In a mapping population derived from the Ethiopian barley line L94 x Vada, natural infection by barley yellow dwarf virus (BYDV) occurred. While line L94 hardly showed symptoms, Vada was severely affected. The 103 recombinant inbred lines segregated bimodally. The major gene responsible for this resistance mapped to chromosome 6H. We propose to name the locus Ryd3. A subset of recombinant inbred lines, L94, and Vada were planted in a subsequent field test which confirmed the previous field observations. Double antibody sandwich enzyme-linked immunosorbent assays (DAS-ELISA) indicated that the epidemic was due to a combination of the serotypes BYDV-PAV and BYDV-MAV. In the accessions with the least BYDV symptoms no virus was detected, justifying the consideration of the gene as conferring true resistance rather than tolerance to these viruses. In a laboratory/gauze house trial a near-isogenic line carrying the Vada chromosome 6H fragment in an L94 background was affected as much as Vada. The effect of Ryd3 was quantified, and compared with that of the only other known major gene for resistance to BYDV, Ryd2, which is also of Ethiopian origin and is located on chromosome 3H. Both genes seemed to reduce the chance of the viral isolate used in this study to establish infection. In plants in which it became established, the virus concentration reached a similar level as in susceptible accessions, but with less dramatic symptom development. Inoculated plants in which the virus failed to multiply tended to show an increase in the number of ears per plant, resulting in higher grain yield per plant. Ryd3 co-segregates with several PCR-based molecular markers that may serve for marker assisted selection.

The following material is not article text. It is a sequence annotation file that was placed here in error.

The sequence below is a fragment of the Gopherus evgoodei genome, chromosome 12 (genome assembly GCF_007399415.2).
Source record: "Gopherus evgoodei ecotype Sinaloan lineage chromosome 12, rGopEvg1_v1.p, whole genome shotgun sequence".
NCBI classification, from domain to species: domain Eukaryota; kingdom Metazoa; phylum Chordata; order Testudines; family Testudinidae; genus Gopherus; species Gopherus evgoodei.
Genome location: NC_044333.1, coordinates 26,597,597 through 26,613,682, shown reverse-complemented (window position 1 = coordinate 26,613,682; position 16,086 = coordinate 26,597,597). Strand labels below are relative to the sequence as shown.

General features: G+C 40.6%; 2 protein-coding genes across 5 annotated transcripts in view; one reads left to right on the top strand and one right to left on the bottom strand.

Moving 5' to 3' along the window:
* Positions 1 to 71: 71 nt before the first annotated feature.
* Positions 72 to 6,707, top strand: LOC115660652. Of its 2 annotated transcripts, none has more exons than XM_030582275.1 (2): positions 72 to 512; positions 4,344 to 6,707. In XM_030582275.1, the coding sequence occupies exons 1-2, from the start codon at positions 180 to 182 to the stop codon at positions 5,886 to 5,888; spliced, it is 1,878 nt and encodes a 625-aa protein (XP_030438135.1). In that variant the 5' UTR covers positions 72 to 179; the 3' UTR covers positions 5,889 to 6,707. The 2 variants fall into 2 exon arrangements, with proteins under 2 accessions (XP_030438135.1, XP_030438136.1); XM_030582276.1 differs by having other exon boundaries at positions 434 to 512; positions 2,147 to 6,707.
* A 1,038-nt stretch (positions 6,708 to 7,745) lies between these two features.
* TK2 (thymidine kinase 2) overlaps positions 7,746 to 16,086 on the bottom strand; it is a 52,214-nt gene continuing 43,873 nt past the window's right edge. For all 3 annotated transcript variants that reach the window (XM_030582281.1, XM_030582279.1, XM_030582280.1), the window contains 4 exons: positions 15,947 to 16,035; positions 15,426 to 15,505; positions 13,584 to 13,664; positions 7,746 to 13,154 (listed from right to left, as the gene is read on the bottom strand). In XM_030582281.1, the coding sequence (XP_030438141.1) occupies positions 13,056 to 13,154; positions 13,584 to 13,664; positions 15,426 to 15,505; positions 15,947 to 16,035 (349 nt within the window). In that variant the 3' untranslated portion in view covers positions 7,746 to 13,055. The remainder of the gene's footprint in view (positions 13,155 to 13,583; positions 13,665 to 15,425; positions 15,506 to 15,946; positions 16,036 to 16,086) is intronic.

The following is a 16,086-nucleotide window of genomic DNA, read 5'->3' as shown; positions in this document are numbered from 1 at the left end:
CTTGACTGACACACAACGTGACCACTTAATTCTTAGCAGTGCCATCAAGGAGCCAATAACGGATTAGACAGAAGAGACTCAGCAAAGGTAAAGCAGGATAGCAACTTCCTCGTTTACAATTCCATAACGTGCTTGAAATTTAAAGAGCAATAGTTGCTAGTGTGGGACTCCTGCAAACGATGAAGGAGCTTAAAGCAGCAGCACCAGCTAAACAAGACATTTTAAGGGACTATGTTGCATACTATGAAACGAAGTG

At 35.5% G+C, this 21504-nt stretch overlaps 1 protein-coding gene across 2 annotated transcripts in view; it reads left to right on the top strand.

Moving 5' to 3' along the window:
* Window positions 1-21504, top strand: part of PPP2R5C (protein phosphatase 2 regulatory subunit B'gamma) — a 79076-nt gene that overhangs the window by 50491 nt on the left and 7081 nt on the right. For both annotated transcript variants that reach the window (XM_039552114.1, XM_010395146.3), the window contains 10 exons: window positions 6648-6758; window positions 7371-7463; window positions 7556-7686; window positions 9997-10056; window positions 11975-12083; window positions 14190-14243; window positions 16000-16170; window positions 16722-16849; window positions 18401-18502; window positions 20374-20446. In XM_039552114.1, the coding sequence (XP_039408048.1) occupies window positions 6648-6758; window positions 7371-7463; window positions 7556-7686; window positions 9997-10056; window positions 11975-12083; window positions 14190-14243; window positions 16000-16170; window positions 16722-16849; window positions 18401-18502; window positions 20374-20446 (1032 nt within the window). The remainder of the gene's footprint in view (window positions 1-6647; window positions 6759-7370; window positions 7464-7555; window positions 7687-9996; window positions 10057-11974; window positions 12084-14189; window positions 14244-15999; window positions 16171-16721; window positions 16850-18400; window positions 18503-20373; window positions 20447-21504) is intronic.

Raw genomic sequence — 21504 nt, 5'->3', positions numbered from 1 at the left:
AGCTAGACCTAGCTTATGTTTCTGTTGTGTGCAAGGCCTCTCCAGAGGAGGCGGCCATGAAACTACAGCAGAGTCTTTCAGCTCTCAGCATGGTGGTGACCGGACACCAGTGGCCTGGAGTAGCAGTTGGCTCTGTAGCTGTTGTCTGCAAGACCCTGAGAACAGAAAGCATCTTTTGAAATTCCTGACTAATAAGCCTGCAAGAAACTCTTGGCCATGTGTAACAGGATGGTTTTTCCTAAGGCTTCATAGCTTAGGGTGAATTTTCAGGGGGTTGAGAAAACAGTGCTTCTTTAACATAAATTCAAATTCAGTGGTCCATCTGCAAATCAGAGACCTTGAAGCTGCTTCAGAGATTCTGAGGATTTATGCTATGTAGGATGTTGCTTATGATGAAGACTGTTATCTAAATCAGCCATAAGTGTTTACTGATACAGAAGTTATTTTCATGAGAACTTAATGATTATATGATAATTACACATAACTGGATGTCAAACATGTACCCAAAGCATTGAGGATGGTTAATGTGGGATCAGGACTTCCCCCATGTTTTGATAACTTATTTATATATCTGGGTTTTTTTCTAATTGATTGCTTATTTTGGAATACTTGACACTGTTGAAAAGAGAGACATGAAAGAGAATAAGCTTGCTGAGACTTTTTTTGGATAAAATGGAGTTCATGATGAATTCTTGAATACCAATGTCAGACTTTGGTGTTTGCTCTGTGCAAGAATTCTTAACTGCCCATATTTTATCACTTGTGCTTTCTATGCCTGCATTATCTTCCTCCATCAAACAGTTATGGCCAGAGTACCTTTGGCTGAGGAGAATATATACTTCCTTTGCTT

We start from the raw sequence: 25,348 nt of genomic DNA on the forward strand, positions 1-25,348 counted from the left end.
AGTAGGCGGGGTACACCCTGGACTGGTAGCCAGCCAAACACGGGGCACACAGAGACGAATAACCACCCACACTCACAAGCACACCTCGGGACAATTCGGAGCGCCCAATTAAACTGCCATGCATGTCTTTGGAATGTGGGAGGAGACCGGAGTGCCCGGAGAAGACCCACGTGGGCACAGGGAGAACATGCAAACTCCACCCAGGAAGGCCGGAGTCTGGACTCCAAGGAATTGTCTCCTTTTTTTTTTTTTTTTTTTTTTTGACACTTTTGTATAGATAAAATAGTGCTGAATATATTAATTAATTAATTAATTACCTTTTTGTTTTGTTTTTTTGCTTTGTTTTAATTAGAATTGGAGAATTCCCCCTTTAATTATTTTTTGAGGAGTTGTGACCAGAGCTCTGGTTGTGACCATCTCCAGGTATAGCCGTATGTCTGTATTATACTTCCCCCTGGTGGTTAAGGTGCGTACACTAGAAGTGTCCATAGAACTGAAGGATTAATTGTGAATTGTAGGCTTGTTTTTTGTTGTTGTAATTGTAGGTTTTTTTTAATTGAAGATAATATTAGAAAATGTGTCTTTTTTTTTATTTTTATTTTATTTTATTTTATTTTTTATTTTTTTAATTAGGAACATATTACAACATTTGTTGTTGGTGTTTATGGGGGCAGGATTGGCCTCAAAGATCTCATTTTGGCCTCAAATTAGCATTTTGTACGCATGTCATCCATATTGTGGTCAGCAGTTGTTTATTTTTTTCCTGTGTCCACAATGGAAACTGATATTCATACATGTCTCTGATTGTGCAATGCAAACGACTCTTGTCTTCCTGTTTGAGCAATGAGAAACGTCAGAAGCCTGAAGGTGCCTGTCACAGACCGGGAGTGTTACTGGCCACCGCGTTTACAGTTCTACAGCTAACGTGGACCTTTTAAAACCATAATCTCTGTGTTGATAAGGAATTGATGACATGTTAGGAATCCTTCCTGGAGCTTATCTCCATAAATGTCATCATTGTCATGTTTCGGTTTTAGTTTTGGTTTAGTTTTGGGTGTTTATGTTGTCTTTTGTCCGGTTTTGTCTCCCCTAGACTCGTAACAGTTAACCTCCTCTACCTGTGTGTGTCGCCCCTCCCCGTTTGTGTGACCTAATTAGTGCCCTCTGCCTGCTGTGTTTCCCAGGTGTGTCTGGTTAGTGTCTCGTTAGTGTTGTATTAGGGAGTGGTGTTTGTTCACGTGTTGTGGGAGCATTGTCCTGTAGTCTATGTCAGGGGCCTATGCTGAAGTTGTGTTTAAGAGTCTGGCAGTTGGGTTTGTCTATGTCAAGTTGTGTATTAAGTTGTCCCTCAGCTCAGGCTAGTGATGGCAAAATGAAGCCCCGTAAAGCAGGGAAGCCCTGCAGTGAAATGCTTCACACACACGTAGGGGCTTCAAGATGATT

- leaf rust
- yd2 gene
- cultivar chikurin-ibaraki-1
Niks, R. E., Habekuss, A., Bekele, B., & Ordon, F. (2004). A novel major gene on chromosome 6H for resistance of barley against the barley yellow dwarf virus. Theoretical and Applied Genetics, 109(7), 1536-1543. https://doi.org/10.1007/s00122-004-1777-7